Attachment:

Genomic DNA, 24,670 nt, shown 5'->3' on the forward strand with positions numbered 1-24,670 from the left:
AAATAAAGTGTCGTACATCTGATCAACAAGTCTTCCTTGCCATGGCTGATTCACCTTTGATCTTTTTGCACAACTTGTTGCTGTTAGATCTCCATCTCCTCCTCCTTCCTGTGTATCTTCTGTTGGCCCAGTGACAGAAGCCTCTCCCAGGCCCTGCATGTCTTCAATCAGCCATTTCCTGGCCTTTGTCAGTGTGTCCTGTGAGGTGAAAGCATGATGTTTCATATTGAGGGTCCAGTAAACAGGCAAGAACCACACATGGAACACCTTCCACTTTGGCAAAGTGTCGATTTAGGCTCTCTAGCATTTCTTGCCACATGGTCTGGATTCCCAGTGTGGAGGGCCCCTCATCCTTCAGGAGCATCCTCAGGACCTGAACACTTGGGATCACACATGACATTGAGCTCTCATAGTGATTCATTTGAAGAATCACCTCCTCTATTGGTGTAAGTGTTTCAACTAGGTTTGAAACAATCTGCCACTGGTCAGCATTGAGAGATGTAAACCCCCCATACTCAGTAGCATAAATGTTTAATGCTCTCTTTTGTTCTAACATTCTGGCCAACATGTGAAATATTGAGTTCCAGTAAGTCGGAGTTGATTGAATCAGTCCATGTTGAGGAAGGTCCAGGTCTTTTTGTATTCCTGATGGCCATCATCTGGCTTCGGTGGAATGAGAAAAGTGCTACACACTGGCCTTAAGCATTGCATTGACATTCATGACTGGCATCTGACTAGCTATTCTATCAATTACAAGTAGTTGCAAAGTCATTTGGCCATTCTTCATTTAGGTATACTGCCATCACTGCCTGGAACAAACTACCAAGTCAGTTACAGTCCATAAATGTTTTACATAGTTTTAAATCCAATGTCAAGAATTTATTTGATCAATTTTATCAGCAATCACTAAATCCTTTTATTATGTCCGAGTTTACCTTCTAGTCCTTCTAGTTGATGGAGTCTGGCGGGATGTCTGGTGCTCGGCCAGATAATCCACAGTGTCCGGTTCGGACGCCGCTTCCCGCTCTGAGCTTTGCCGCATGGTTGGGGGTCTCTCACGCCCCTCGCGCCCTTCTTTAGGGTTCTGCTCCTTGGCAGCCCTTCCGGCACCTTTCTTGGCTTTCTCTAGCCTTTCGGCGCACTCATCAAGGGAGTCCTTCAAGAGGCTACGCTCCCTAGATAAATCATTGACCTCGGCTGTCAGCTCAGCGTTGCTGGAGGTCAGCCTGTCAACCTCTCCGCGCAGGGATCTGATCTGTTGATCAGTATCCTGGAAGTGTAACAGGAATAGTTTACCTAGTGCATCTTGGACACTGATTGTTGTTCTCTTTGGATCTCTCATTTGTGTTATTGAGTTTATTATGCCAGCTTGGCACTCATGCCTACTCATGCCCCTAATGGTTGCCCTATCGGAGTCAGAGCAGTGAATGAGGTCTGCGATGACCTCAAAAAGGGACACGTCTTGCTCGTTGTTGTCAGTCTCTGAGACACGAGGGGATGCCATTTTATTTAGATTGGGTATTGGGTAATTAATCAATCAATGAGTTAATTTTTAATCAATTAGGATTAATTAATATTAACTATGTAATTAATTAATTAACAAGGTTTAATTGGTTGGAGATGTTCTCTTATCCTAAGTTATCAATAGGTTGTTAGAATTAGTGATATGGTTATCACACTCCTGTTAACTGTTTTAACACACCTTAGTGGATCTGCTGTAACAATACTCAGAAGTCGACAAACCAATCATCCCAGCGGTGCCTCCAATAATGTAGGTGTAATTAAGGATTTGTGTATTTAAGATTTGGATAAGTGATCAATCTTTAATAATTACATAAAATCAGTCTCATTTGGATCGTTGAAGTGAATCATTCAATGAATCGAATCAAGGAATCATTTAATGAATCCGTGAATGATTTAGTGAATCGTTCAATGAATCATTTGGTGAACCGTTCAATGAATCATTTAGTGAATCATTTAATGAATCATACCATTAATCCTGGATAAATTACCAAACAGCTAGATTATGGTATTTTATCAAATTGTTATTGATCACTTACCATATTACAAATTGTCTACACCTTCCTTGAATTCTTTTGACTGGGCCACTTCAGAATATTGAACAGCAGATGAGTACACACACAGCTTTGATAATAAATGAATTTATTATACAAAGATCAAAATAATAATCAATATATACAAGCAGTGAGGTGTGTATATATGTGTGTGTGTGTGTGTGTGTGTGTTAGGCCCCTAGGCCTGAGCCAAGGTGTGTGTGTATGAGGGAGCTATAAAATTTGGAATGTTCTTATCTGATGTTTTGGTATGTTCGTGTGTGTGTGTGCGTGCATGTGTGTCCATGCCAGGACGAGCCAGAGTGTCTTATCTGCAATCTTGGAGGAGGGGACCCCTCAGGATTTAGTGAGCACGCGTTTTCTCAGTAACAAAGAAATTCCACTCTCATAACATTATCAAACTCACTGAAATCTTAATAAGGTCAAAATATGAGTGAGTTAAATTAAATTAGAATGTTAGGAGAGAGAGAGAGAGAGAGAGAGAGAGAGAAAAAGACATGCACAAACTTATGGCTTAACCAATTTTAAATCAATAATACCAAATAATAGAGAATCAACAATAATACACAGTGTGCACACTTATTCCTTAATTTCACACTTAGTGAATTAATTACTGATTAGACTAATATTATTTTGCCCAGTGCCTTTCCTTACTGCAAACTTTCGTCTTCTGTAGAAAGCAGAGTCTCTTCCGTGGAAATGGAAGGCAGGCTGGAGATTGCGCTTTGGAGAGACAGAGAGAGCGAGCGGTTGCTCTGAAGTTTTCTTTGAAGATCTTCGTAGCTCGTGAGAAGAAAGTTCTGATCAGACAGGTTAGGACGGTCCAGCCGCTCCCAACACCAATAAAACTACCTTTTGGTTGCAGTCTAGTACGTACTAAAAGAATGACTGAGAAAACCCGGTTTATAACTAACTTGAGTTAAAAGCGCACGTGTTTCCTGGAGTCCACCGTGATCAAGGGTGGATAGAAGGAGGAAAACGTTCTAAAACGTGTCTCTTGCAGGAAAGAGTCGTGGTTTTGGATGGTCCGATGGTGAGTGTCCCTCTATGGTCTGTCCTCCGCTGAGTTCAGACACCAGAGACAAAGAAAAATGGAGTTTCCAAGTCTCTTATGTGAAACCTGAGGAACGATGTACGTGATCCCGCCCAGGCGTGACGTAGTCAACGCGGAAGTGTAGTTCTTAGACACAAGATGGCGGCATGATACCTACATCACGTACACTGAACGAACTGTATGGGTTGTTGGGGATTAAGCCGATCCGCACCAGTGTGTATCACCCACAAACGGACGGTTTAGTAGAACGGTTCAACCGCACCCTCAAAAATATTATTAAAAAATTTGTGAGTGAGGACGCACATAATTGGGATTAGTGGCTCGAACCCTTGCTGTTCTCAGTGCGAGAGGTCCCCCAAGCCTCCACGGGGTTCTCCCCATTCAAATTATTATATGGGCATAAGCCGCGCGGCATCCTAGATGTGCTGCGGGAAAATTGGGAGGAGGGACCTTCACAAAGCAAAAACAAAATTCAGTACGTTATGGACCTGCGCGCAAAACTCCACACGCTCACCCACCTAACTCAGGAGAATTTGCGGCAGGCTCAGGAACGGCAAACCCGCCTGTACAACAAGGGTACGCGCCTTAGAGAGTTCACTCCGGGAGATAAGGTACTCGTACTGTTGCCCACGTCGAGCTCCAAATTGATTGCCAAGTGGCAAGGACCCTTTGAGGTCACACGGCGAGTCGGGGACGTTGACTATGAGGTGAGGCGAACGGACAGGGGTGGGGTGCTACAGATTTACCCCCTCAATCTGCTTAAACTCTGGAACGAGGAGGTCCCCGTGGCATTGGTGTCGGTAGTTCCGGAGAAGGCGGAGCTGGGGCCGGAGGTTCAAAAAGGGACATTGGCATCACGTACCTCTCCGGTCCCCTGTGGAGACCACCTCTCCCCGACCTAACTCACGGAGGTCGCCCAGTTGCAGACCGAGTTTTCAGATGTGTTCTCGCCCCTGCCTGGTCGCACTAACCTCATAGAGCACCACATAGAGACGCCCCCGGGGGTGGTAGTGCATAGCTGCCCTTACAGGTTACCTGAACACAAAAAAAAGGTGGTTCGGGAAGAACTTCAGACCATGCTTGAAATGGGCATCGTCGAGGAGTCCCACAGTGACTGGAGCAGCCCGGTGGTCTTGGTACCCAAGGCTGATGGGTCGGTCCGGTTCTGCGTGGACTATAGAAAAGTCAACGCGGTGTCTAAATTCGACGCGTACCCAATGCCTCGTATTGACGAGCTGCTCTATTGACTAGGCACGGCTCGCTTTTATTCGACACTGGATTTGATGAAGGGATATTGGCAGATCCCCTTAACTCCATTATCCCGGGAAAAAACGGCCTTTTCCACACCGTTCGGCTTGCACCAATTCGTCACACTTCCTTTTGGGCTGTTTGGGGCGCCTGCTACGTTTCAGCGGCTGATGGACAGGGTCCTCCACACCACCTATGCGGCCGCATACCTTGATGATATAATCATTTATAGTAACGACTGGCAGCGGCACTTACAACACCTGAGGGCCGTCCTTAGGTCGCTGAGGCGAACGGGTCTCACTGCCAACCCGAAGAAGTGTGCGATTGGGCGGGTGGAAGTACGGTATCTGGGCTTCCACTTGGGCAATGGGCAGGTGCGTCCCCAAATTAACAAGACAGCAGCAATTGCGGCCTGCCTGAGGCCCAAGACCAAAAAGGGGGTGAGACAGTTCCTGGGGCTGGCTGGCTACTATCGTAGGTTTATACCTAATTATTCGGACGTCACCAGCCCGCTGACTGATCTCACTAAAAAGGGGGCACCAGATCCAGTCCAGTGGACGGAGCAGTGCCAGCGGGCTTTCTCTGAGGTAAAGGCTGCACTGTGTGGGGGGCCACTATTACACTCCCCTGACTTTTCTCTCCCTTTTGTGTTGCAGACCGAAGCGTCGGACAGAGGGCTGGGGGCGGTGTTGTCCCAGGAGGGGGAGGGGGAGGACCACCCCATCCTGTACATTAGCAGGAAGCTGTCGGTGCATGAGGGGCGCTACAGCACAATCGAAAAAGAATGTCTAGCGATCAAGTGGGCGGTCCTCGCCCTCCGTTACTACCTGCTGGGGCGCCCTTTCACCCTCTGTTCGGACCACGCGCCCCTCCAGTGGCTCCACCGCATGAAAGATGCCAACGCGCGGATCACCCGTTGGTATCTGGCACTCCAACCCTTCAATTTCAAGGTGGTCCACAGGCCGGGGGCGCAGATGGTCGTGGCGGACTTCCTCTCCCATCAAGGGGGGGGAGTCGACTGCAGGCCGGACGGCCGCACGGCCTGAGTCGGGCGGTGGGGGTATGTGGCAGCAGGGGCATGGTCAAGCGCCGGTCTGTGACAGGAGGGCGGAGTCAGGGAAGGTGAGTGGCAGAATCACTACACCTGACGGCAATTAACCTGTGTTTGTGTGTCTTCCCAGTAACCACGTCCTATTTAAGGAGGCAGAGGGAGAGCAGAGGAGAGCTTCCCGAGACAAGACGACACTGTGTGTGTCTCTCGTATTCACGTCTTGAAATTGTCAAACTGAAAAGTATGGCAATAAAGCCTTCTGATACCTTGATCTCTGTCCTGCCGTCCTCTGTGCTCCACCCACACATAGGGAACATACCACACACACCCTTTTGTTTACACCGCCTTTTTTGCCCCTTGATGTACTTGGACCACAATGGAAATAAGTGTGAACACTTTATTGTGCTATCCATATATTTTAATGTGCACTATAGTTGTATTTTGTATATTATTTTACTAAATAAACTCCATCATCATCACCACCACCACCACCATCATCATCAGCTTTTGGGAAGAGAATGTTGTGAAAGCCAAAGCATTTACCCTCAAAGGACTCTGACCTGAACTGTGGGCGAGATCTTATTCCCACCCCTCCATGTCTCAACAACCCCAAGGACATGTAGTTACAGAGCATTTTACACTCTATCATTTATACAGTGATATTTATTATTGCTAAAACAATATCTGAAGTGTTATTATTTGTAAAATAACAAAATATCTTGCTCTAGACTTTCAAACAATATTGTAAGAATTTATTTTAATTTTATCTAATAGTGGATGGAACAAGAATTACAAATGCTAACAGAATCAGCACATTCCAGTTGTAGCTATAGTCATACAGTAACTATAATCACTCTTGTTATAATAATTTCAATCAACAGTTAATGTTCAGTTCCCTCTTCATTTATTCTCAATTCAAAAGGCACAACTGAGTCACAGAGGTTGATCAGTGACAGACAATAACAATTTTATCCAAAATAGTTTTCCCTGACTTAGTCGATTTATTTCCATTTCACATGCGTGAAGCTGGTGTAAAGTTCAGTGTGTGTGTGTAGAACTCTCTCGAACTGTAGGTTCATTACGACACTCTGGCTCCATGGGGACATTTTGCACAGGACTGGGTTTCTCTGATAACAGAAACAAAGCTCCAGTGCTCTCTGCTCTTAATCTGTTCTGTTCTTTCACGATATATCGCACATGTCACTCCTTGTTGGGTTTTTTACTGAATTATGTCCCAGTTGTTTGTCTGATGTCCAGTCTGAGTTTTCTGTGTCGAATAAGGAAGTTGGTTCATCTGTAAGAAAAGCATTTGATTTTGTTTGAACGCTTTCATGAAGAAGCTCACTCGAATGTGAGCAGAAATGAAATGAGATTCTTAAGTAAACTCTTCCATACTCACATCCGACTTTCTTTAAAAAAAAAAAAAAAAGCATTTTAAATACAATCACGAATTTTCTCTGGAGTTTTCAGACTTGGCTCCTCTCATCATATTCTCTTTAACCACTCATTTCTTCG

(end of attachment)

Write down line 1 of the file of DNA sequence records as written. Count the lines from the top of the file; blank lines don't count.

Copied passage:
Genomic DNA, 24,670 nt, shown 5'->3' on the forward strand with positions numbered 1-24,670 from the left: